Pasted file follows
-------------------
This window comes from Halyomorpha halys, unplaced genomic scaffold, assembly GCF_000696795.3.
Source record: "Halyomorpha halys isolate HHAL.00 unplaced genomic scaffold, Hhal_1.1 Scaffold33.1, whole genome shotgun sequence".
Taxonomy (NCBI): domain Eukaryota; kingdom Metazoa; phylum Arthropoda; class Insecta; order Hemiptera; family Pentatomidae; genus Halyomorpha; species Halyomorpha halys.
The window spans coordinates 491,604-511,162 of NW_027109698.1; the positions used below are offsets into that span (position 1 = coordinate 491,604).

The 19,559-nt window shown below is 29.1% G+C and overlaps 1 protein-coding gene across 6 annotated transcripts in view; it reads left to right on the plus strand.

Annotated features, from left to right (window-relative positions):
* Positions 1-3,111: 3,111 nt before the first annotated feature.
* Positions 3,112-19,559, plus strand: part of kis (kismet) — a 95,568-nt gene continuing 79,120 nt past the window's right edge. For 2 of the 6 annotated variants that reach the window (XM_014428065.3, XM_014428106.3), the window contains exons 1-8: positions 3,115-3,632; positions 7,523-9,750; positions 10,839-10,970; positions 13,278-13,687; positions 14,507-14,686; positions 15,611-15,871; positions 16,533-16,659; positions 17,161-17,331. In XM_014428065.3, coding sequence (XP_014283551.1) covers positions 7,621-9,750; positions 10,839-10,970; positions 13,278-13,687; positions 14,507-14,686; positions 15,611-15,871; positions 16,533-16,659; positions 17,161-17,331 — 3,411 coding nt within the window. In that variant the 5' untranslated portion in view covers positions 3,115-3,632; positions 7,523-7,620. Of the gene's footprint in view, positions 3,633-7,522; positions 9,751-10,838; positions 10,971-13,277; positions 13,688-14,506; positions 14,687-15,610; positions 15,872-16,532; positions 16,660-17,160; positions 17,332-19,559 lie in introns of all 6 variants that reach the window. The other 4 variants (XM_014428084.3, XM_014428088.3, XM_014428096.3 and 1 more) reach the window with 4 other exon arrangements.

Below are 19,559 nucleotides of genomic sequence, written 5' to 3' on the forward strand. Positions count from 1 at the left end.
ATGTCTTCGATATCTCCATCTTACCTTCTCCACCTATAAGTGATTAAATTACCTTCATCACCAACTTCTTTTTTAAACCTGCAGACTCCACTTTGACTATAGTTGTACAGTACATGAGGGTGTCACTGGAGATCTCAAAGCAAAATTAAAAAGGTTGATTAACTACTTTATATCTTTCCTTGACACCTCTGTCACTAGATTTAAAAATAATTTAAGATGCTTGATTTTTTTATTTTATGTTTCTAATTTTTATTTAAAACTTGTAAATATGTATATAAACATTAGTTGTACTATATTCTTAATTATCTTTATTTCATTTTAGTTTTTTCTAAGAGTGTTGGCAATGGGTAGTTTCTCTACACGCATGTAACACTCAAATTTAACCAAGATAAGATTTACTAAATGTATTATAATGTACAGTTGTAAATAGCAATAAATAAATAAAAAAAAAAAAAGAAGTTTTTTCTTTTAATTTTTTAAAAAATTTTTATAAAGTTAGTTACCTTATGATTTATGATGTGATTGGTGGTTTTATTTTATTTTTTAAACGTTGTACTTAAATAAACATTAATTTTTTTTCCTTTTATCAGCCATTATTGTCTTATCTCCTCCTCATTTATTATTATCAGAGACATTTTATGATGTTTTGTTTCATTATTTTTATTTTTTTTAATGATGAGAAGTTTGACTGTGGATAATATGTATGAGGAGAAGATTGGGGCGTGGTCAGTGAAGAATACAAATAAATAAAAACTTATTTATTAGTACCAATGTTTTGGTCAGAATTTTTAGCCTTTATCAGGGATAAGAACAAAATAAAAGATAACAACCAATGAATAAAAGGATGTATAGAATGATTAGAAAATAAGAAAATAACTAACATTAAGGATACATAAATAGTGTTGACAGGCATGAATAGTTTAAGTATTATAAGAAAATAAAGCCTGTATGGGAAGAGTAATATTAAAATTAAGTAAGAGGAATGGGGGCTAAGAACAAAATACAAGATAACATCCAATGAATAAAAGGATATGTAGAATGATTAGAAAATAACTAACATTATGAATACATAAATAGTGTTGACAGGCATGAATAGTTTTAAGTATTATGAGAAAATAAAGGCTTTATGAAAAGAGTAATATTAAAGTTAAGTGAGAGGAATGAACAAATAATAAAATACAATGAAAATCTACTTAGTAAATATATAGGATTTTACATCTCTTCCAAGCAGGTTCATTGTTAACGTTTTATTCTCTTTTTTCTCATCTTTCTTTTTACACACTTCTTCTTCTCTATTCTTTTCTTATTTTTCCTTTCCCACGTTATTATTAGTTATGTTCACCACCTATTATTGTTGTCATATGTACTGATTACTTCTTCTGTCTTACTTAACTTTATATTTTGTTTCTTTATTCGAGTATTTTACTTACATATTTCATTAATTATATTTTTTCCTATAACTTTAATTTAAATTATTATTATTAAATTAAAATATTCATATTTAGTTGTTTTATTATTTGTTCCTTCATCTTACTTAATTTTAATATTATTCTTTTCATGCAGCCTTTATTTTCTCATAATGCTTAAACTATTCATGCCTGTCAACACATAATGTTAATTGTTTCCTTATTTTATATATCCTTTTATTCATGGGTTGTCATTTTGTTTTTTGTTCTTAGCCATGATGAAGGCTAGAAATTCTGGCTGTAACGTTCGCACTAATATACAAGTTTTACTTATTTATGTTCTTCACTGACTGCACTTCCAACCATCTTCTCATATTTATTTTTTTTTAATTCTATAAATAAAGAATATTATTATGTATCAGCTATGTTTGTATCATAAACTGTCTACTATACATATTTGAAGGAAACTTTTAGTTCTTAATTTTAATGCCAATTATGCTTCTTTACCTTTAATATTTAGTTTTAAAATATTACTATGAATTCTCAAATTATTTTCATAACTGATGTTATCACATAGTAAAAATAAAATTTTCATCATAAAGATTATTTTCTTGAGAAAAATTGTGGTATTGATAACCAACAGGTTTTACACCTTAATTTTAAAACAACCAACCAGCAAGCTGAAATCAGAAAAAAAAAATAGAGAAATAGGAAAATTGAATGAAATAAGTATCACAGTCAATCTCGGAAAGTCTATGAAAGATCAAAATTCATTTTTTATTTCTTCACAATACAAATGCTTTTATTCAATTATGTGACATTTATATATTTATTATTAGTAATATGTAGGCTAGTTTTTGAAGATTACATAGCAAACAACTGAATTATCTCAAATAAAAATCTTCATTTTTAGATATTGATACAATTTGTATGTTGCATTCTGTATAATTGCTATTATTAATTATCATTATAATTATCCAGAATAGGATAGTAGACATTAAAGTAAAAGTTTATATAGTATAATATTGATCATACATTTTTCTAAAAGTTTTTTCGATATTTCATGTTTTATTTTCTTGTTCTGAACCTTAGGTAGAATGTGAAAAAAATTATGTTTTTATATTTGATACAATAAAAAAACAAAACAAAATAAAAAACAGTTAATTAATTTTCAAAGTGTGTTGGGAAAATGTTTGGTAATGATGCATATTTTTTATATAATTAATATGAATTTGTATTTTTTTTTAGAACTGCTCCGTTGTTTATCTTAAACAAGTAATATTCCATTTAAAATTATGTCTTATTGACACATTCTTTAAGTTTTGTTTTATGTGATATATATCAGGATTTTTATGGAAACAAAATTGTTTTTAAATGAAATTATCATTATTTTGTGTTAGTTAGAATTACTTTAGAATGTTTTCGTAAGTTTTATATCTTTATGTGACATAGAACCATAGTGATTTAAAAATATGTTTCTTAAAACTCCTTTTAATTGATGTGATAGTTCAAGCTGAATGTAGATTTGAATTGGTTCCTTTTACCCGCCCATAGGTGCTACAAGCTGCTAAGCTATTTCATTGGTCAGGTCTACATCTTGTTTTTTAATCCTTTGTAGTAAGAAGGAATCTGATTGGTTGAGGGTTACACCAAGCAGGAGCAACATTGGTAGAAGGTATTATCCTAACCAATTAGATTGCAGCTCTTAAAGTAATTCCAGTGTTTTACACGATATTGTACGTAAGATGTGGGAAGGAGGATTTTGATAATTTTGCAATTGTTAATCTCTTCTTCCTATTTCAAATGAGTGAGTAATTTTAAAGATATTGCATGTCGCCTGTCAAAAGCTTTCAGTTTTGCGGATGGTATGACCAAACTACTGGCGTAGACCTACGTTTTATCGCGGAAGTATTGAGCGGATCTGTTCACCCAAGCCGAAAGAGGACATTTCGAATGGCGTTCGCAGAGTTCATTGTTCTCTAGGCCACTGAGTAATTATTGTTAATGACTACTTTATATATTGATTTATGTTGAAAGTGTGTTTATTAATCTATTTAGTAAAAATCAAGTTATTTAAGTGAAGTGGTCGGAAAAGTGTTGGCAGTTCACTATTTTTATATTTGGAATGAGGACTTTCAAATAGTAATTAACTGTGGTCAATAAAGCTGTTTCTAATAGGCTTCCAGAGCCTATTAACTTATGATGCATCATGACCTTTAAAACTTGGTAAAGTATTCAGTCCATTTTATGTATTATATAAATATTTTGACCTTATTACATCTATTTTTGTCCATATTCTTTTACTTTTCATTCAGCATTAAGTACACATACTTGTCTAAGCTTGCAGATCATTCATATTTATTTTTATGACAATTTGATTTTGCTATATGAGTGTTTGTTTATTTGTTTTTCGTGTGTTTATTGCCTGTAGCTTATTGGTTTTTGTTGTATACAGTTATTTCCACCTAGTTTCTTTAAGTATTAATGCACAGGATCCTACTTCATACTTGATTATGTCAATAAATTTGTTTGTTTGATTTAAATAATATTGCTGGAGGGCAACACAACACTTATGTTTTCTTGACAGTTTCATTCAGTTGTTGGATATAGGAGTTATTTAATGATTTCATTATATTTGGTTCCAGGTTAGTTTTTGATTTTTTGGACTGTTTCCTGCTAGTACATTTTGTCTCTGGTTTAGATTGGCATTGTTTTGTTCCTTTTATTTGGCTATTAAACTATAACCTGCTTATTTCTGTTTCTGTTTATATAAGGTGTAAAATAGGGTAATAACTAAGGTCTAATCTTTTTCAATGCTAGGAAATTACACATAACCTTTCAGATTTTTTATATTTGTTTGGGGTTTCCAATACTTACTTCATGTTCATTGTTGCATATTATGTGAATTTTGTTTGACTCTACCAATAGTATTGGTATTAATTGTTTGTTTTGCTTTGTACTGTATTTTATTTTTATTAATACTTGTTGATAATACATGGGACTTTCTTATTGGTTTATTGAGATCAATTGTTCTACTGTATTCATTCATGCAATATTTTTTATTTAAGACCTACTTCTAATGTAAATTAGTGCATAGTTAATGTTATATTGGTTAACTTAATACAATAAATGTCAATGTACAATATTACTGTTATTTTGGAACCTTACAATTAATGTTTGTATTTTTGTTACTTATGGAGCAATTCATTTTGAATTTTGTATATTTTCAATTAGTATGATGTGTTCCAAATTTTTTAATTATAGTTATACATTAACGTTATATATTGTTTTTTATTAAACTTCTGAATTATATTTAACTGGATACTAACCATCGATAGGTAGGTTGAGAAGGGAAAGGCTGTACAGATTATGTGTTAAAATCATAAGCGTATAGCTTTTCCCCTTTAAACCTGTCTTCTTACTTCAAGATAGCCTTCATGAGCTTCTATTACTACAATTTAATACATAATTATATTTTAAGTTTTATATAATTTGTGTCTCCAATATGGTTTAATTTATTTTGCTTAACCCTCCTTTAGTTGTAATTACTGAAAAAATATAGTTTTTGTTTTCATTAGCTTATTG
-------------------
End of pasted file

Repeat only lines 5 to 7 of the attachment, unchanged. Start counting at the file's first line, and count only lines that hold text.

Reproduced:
The 19,559-nt window shown below is 29.1% G+C and overlaps 1 protein-coding gene across 6 annotated transcripts in view; it reads left to right on the plus strand.

Annotated features, from left to right (window-relative positions):
* Positions 1-3,111: 3,111 nt before the first annotated feature.